6. Well, Jeremy, I am not claiming that the sins of the lost have actually been cancelled out by the atonement. Those who commit them remain guilty of them until and unless they accept the atonement and forgiveness offered in Christ. So if you define limited atonement to mean that not every sin ever committed has been cancelled out as a consequence of the atonement, I suppose I can accept this teaching.

    But I cannot accept this label for this teaching. It is an inaccurate label. It is blasphemously misleading by suggesting imperfection and inadequacy in the work of Christ. It is confusing because manifestly others mean something very different by the label. If you want to put forward this doctrine, then find another name for it, like “Rejected atonement”.

    Indeed, Rhea and Sam. But what would the Calvinists think if I used that “out of context” argument on some of their 72 proof texts?

  7. Peter, please remember that all Christians in some shape or way limit the atonement. It’s either in it’s extent (those whom it is applied to) or its effect (does it save, or only make salvation possible?). The difference with Reformed theology is that we deny the latter form of limitation.

    Please remember the TULIP came as a result of the Arminian error. The wording of the Remonstrants was opposed to what they saw was a limited atonement taught by the Dutch church of the day. The Remonstrants called it unlimited atonement, because there was no limitation on whom it was applied to, though it came at the cost of limiting the effect of the cross’ application. Hence, the term “limited atonement” actually refers to those whom the cross is applied to.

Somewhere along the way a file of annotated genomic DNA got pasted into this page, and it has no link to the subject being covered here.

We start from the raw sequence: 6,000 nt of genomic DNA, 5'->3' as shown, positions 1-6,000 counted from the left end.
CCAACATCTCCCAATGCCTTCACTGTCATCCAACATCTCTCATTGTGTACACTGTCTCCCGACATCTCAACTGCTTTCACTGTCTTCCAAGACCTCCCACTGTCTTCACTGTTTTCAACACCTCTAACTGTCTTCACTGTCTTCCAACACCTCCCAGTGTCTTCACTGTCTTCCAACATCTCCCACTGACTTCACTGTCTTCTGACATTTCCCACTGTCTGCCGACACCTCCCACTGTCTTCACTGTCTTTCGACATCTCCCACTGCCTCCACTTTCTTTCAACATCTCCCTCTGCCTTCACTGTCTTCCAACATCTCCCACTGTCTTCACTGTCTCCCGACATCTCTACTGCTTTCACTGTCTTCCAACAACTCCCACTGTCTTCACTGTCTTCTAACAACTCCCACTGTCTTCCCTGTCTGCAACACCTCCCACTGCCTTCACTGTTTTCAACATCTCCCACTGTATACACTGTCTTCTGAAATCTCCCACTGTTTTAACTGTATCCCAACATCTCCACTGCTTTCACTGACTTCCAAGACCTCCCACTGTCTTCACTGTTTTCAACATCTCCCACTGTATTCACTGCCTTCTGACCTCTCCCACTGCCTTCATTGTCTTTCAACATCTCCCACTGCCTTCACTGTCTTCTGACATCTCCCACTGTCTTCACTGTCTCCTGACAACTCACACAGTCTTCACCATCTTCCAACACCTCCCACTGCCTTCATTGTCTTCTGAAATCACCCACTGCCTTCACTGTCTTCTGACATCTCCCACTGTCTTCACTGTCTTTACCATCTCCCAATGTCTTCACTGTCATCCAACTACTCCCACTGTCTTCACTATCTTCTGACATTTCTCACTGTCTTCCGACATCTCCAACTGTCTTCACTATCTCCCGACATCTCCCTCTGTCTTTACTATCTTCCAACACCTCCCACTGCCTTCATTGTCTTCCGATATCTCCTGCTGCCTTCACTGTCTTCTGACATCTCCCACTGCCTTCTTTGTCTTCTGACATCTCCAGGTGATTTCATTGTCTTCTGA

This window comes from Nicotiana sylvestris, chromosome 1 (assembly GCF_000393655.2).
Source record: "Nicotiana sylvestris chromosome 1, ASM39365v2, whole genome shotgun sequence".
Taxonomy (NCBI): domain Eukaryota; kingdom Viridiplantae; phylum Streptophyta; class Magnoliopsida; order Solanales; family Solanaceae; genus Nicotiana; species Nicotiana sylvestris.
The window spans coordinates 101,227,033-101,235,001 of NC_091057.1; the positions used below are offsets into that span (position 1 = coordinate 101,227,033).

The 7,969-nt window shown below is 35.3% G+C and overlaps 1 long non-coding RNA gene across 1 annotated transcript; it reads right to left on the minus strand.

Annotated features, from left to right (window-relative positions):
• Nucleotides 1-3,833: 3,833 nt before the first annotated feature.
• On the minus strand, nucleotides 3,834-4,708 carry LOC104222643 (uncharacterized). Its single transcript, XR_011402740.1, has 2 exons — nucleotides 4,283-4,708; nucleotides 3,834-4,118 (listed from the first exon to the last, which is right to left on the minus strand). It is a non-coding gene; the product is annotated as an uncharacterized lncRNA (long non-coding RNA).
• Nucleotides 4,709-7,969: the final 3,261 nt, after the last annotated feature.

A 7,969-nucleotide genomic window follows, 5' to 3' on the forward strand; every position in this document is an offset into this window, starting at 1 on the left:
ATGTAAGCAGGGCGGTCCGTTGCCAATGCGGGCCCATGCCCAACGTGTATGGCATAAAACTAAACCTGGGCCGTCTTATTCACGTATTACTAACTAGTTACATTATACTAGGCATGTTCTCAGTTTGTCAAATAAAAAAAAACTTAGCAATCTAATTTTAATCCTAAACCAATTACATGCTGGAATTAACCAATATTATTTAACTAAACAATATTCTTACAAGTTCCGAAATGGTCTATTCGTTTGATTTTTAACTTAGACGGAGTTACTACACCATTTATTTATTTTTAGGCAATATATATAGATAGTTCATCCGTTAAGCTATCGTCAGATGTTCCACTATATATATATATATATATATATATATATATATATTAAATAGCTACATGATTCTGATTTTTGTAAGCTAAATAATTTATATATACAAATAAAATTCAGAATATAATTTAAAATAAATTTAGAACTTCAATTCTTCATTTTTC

Just a general note is that when you read about God’s love acting (1 John 4:19, Titus 3:4-7, and a few others) it saves those whom it is set on.

    As to what Calvin believed, I read the 1536 edition a while back , and I remember thinking that there were a few interesting aspects to it, but that it essentially was the same doctrine. I’ll have to pick it up again and check.

  8. Jordan, I accept that the atonement is limited in the sense that its benefits are not universally enjoyed. That is the position of anyone who is not a universalist. But in your version of Reformed theology (although not apparently in Jeremy’s version) the limitation is in the will and intention of God, and that is what I cannot accept. According to my understanding of the atonement, there is no divine will or intention of any limitation of the enjoyment of the atonement. What there is is the divine self-limitation explained in Psalm 32:8-9, that God does not force humans to come to him but asks them to come willingly. But this idea of human free will to choose whether or not to come to God is what is missed by so many Calvinists, even though Jeremy might claim that this is not true Calvinism but hyper-Calvinism.

    There are plenty of verses I could quote about God loving people who were not in fact saved. Let’s start, again, with John 3:16, which, unless you are a universalist or accept Eric’s redefinition of “world”, implies that God loves those who are lost as well as those who are saved. Jesus loved the rich young man, Mark 10:21, but he went away sad. God loves the Jews, Romans 11:28. He teaches us to love our enemies; are you saying he doesn’t do so himself?